I remembered this name from social Studies in Primary School but had no idea what controversy surrounded his exploration. Wikipedia reports“. In May 1497. John Cabot, sailing from Bristol, took the small ship Matthew along the coasts of a “New Found Land”. There is much controversy over where exactly Cabot landed, but two likely locations that are often suggested are Nova Scotia and Newfoundland. Cabot and his crew mistook this place for China, without finding the passage to the east they were looking for.”

After the memorial I spotted the M Shed on the other side of the canal. This was one stop I wanted to make. Bristol has been a major maritime port (its proximity to the Americas helped) and large wharves have been turned into a museum housing England’s oldest steam tug, steam powered unlading cranes and a replica of the “SS Matthew”.

There was a “Bristol during WW1” Remembrance Day exhibition on display at the M Shed. The receptionist recognising our accent invited us to particularly look at the display on private hospitals for soldiers at that time. I have prepared a separate blog for this subject “Retirees Go Abroad –Bristol and Bishop’s Knoll”.

After visiting the M Shed we continued our walk through Millennium Square and north to Bristol Cathedral. This is another enormous Cathedral and apparently the only one in the UK to have the ceilings of its halls along the Nave at the same height as the Nave. Kerry was very taken with the stained glass. Although modern, the original having been damaged in WW2, it depicts the heroism of different branches of the  civil services during that war.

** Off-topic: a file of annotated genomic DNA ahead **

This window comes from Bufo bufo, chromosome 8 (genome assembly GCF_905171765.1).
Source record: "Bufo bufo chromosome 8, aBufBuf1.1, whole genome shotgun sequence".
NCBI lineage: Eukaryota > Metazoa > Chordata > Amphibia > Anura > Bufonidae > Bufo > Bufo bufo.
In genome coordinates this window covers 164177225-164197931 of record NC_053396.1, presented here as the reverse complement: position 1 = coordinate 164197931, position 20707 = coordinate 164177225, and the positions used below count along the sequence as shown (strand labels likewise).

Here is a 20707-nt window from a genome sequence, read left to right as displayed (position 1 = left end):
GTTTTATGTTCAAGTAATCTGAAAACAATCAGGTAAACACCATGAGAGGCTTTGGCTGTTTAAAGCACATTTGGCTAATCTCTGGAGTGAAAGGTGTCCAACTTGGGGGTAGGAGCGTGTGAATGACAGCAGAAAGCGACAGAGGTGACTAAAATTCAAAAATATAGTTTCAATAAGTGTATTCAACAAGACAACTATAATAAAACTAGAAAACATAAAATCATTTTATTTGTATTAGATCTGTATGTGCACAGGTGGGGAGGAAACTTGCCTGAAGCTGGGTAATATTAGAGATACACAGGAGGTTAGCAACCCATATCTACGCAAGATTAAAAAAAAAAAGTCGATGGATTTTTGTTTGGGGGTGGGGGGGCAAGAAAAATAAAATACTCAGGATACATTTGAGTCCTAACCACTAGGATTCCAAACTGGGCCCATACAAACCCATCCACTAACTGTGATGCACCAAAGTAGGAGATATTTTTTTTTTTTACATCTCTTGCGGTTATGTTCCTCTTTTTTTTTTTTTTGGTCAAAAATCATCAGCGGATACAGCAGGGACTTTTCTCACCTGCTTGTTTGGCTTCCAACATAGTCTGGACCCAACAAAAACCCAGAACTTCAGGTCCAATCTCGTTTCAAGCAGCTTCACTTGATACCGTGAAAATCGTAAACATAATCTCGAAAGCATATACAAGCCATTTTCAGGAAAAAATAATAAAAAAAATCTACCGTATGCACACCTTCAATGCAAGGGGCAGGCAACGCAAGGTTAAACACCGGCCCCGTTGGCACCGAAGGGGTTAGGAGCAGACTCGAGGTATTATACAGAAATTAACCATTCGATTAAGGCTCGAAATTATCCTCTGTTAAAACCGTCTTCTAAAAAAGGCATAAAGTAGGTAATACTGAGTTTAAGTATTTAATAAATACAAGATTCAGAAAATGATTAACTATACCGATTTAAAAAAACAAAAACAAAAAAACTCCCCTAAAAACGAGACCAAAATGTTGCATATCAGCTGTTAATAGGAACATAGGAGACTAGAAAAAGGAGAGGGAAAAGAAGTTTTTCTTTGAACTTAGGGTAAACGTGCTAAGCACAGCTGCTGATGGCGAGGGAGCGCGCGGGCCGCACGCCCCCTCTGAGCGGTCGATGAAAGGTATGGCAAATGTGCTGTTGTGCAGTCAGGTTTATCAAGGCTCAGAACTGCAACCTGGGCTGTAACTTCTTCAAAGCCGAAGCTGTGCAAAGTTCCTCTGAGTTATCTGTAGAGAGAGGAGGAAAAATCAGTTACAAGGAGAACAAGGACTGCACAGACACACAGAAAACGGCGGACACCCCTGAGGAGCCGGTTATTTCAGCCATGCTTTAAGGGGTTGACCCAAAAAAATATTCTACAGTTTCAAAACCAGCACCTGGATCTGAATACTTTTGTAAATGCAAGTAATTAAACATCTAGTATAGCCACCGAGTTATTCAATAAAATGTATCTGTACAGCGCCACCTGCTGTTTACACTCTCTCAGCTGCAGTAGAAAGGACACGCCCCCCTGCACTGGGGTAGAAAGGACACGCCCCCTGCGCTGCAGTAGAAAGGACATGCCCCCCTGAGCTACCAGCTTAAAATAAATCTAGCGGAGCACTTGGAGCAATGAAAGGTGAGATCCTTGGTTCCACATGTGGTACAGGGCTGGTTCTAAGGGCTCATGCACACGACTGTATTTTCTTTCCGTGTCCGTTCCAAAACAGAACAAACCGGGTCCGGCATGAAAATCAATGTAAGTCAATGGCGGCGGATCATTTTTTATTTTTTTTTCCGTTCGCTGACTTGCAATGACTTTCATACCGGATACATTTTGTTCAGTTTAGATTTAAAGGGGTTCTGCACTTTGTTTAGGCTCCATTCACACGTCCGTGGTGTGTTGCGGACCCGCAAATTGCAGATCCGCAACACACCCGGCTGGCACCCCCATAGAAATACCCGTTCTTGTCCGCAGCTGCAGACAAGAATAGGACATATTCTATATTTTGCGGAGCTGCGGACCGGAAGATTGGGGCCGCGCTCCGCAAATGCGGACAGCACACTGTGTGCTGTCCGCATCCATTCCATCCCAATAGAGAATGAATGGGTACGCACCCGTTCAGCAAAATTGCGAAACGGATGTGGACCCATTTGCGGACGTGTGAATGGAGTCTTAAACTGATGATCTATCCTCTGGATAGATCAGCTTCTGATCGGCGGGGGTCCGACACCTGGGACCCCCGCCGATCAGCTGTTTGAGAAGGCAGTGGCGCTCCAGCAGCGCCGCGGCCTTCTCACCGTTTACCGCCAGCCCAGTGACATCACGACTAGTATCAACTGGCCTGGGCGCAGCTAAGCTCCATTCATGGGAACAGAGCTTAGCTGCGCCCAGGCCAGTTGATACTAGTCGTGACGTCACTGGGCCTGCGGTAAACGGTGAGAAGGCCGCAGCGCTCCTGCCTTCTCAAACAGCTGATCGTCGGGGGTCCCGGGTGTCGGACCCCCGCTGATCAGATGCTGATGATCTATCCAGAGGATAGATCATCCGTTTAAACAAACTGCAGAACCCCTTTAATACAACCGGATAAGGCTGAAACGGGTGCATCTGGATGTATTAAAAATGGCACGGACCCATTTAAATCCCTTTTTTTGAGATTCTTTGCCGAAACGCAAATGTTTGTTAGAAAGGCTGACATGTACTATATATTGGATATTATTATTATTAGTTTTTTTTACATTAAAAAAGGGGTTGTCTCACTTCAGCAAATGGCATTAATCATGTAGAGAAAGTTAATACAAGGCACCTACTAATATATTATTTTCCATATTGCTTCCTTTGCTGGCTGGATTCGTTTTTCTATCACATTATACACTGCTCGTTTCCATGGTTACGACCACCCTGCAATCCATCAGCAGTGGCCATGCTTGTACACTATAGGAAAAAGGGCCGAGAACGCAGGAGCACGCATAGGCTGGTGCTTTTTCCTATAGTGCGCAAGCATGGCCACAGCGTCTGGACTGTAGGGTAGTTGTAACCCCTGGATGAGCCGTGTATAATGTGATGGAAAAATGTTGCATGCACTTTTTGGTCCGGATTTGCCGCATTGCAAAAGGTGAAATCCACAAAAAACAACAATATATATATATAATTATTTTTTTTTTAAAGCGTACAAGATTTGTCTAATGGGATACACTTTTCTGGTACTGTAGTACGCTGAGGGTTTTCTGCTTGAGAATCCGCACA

After the Cathedral we decided to continue our journey down Deanery Road and we found the Central Library. We poked in side and were surprised to find a structure made entirely out of pencils with furniture made of the same material.

Kerry was wanting to get to Clifton Village an inner suburb of Bristol so we headed to Constitution Hill and what a hill. Probably a 25% grade and 500m long but there no stopping when you are on a mission. It did not take long before we were in the Village – very pretty Victorian shops and houses – pretty pricey too I would bet. There was a pretty arcade where we had coffee and then the White Lion Hotel overlooking the Clifton Suspension Bridge. So we had drinks at the White Lion and by the time we returned to our walk the sun had set and lights were on all through the village. We decided to walk up to the Bridge and then across the Bridge before trying to find The Coronation Tap (the Cori Tap to the locals) a cider house with live entertainment. When we did find it unfortunately it did not open til 8.00pm with no food and the entertainment at 9.00pm. Too late for us.

We strolled back along the narrow streets and found a plaque to the memory of Francis Greenway Father of Australian Architecture affixed to the wall of a hotel design by Greenway presumably before he moved to Australia. The community had erected their Xmas tree and lights making the old town picturesque by night. We dined at a small Italian restaurant (no chips) and then walked back to our hotel through the lights of the modern city.

We planned a return trip through the countryside tomorrow unaware that we would discover Britain’s most complete Roman Villa.